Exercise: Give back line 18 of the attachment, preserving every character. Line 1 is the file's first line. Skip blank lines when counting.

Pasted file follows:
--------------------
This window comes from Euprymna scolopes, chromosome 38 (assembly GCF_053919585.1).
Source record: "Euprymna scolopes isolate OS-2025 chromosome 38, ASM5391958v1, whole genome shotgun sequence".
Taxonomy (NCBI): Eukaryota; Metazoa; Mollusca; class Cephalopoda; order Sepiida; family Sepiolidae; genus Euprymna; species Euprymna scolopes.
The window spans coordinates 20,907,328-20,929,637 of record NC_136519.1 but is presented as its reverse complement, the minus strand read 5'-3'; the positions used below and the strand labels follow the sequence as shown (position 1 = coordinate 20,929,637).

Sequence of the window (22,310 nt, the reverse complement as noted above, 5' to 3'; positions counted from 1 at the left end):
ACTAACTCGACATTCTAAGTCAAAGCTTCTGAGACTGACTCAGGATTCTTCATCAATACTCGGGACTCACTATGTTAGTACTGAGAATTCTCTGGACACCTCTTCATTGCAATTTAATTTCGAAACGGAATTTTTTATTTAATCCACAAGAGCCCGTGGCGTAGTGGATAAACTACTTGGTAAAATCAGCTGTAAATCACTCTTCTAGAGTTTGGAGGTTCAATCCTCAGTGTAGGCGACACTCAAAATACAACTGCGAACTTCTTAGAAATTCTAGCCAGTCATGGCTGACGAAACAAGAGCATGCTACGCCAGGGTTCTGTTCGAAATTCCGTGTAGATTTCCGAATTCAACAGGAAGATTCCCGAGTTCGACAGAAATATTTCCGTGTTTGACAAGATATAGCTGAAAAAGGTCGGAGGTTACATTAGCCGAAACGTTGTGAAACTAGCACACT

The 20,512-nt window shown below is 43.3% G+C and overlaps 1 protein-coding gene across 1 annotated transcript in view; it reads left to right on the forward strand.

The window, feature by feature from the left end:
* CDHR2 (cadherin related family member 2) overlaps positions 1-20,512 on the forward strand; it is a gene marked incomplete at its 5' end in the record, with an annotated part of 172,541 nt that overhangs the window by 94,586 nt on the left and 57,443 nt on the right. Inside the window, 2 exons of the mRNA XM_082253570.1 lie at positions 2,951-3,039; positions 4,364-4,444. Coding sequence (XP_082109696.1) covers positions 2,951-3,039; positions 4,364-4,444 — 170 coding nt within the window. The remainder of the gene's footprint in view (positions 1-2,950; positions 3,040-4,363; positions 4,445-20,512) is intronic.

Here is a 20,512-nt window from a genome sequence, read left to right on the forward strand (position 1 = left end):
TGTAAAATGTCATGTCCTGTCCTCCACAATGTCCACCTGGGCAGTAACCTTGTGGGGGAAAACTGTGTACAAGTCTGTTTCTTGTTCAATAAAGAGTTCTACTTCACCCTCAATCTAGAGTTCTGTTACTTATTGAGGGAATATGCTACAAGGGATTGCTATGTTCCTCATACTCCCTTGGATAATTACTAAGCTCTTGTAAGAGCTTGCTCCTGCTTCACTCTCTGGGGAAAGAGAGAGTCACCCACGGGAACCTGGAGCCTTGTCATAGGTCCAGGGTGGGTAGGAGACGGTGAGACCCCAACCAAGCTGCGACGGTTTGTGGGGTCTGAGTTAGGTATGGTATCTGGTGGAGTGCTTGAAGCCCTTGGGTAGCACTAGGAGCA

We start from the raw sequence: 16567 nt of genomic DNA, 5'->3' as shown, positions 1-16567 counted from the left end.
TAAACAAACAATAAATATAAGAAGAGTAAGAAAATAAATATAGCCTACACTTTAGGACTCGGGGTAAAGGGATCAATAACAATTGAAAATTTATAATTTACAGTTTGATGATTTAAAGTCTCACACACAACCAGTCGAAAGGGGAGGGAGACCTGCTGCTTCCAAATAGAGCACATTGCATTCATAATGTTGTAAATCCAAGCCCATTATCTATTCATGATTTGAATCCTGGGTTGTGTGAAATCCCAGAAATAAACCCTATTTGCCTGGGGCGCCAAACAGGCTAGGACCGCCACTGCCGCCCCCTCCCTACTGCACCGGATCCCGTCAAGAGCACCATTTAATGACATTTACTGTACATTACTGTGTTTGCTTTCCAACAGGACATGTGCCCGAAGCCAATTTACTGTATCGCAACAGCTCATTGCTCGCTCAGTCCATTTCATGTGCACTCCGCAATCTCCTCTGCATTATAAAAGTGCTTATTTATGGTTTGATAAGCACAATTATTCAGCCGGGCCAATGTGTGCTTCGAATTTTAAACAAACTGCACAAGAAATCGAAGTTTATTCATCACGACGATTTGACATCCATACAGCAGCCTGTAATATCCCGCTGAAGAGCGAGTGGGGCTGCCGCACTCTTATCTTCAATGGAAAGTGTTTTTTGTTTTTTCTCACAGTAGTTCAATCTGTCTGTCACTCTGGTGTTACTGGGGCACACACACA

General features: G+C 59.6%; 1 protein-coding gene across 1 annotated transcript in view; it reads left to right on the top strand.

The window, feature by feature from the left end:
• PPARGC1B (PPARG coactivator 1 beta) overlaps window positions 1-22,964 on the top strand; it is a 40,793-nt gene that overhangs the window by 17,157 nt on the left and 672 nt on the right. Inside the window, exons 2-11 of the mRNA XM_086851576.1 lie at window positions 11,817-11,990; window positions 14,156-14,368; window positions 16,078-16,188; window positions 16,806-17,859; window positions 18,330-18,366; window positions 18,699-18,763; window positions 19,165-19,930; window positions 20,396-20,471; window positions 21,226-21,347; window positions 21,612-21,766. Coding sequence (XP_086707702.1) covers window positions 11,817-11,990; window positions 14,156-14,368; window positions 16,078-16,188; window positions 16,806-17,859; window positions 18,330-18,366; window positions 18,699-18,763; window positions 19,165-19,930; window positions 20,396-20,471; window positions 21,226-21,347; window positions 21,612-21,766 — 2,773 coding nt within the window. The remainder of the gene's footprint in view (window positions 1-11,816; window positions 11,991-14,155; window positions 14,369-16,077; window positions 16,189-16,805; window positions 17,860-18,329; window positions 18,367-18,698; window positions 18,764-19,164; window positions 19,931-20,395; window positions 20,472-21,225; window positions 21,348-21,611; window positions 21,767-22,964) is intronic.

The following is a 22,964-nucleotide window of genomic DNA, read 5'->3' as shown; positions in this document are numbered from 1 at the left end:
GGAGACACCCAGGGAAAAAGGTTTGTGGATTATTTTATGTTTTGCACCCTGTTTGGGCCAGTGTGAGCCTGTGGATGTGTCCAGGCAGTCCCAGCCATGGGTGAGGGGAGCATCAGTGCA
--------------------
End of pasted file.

GGAGACACCCAGGGAAAAAGGTTTGTGGATTATTTTATGTTTTGCACCCTGTTTGGGCCAGTGTGAGCCTGTGGATGTGTCCAGGCAGTCCCAGCCATGGGTGAGGGGAGCATCAGTGCA